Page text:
Zidisha is an online peer-to-peer lending platform that allows individuals in developing countries to raise microfinance loans from individuals worldwide. Unlike earlier microfinancing websites such as Kiva, Zidisha does not work through local intermediary organizations. Instead, the individual borrowers themselves use the Zidisha website to create Facebook-style profiles and negotiate loans with individuals in the US and Europe. Zidisha lenders and borrowers dialogue with each other directly in the loan profile pages and Zidisha forum.[5]

Computer Aid International[edit]

Founded in 1998 Computer Aid International is a not-for-profit organisation that facilitates the practical application of ICT4Dev solutions[buzzword] to social development challenges. Computer Aid provides resources and project management inputs to projects in focal areas for ICT4Dev that include eLearning, eInclusion, eHealth and rural connectivity. Current initiatives include the promotion and training of the open learning platform Moodle in Africa universities; development of FLOSS software for blind and visually impaired users; telemedicine projects for rural hospitals; advocacy around eWaste and a wide variety of school initiatives. Computer Aid is perhaps most well known for having provided over 160,000 professionally refurbished PCs to educational institutions and not-for-profit development organisations in more than 100 different developing countries.


Founded in 2002, Dimagi Inc. is a software social enterprise that develops scalable, open source ICT solutions[buzzword] for low-resource settings. Dimagi has performed technical strategy, systems design, software development, and research for 100+ projects worldwide, and its core product suite supports thousands of Frontline Workers in over 40 countries. Dimagi rapidly iterates and adapts its technologies to the local environment, creating appropriate, scalable, and sustainable solutions.[buzzword] Dimagi has a history of executing ICT4D projects as a technical lead, partnered with an in-country implementation lead. This model has been implemented for pilot-phase projects through enterprise-wide deployments with over 75 partners, including WHO, World Bank, USAID, CDC, World Vision, UNICEF, PATH, and the Rockefeller Foundation. Dimagi also has experience conducting research on ICT4D, which has led to 18 peer-reviewed publications about its primary mobile health platform, CommCare.[6]


Graph of internet users per 100 inhabitants between 1997 and 2007 by International Telecommunication Union

Inveneo is a 501(c)(3) non-profit organization based in San Francisco with focus on ICT4Dev mostly in Uganda.[7][8][9][10][11][12] The organization developed thin client called Inveneo Computing Station, which is similarly to Linutop 2 based on a reference design ION A603 mini PC by First International Computer and runs AMD Geode CPU.[13][14][15][16] Inveneo also helped to set up a communication system for relief workers after Hurricane Katrina.[17] Jamais Cascio, a co-founder of WorldChanging, featured Inveneo in July 2005.[18]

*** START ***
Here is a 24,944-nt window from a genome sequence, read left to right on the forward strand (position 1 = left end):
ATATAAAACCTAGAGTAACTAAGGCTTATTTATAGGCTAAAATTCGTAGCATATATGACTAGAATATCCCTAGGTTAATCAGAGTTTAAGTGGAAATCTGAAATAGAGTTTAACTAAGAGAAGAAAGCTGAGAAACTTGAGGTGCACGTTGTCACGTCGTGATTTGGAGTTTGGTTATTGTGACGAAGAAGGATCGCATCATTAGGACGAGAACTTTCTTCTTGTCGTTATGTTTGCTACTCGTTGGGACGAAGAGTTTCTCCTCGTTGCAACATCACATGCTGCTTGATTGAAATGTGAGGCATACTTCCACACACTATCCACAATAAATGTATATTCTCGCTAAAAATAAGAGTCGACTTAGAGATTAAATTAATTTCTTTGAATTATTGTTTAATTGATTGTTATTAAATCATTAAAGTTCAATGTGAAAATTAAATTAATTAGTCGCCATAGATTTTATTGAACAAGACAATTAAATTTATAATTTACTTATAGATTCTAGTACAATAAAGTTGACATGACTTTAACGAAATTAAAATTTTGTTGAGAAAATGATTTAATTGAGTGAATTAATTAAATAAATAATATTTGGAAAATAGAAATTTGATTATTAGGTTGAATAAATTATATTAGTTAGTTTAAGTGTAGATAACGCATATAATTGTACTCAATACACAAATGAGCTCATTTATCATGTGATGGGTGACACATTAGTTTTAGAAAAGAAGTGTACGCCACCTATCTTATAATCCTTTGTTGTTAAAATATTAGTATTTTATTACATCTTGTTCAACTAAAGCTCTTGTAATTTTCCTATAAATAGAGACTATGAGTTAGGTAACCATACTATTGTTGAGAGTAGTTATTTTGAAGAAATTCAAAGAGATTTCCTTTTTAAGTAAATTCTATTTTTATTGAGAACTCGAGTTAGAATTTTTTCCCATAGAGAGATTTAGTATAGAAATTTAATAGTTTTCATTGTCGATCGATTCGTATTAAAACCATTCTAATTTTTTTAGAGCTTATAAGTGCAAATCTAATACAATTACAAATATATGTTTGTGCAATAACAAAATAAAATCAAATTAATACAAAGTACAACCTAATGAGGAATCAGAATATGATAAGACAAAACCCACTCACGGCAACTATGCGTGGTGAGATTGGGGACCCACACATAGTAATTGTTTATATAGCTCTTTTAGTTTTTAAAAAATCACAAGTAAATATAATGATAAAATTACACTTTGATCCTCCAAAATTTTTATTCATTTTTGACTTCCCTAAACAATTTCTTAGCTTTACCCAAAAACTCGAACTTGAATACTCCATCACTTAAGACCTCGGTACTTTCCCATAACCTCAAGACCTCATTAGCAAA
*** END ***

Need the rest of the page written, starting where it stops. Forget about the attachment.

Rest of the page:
International Institute for Communication and Development (IICD)[edit]

The International Institute for Communication and Development (IICD) is a non-profit foundation that specialises in ICT as a tool for development. It was founded in 1996 by the Dutch Ministry for Development Cooperation to help developing countries in their efforts to overcome the digital divide. IICD works in the sectors Education, Livelihoods, Health and Governance.

SPIDER (Swedish Program for ICT in Developing Regions)[edit]

The Swedish Program for ICT in Developing Regions is a resource center for ICT for Development. A spider was established in 2004 and is primarily financed by the Swedish International Development Cooperation (Sida), with complementary funding from Stockholm University. The center is administered by the Department of Computer and Systems Sciences (DSV) at Stockholm University.


NetHope, Inc., founded in 2001, is a consortium of 35 international non-governmental organizations (NGOs) that specializes in improving IT connectivity among humanitarian organizations in developing countries and areas affected by the disaster. The organization has partnerships with Microsoft, Cisco Systems, Intel, and Accenture. Its humanitarian development, emergency response, and conservation programs are in place in 180 countries worldwide.


Sarvodaya-Fusion is a social enterprise specializing in ICT4D in Sri Lanka. The organisation collaborates with government, corporate partners and civil society organisations with the aim of the e-empowerment of rural communities. As a specialized branch of the Sarvodaya Shramadana Movement, it has pioneered the use of rural telecentres to provide a sustainable education model in over one hundred locations across the island called Fusion Education. In 2007 Sarvodaya-Fusion introduced the first ever Mobile4Development application for agriculture through the SMS trading service FarmerNet. In 2011, it launched the SmartVillage project that integrated Android Smartphone technology and social networking as a tool for community development.

SOS Children's Villages

SOS children's villages have several ICT4D initiatives in her different programs; in Kenya, SOS implements a literacy program dubbed OSL(Open space literacy), in this, children are given an opportunity to interact with digital technologies and learn literacy through digital educational contents. [2], for more information, follow the following link


TechChange: The Institute of Technology and Social Change is a US-based social enterprise that delivers online certificate courses and workshops in topics related to ICT4D such as technology for emergency management, mobile phones for international development, mHealth, social media for social change, citizen journalism, participatory mapping social entrepreneurship, digital organizing, open government, intrapreneurship and more.[19]

Open Function (OpenFn)[edit]

Open Function works with NGOs (such as UNICEF[20]) and governments to scale public health and humanitarian programs via data integration, interoperability, and automation.[21] Their integration-platform-as-a-service is used to connect such tools as DHIS2,[22] CommCare, and Open Data Kit.[23]

Engaged in ICT4Dev[edit]

Bangladesh Institute of ICT in Development (BIID)[edit]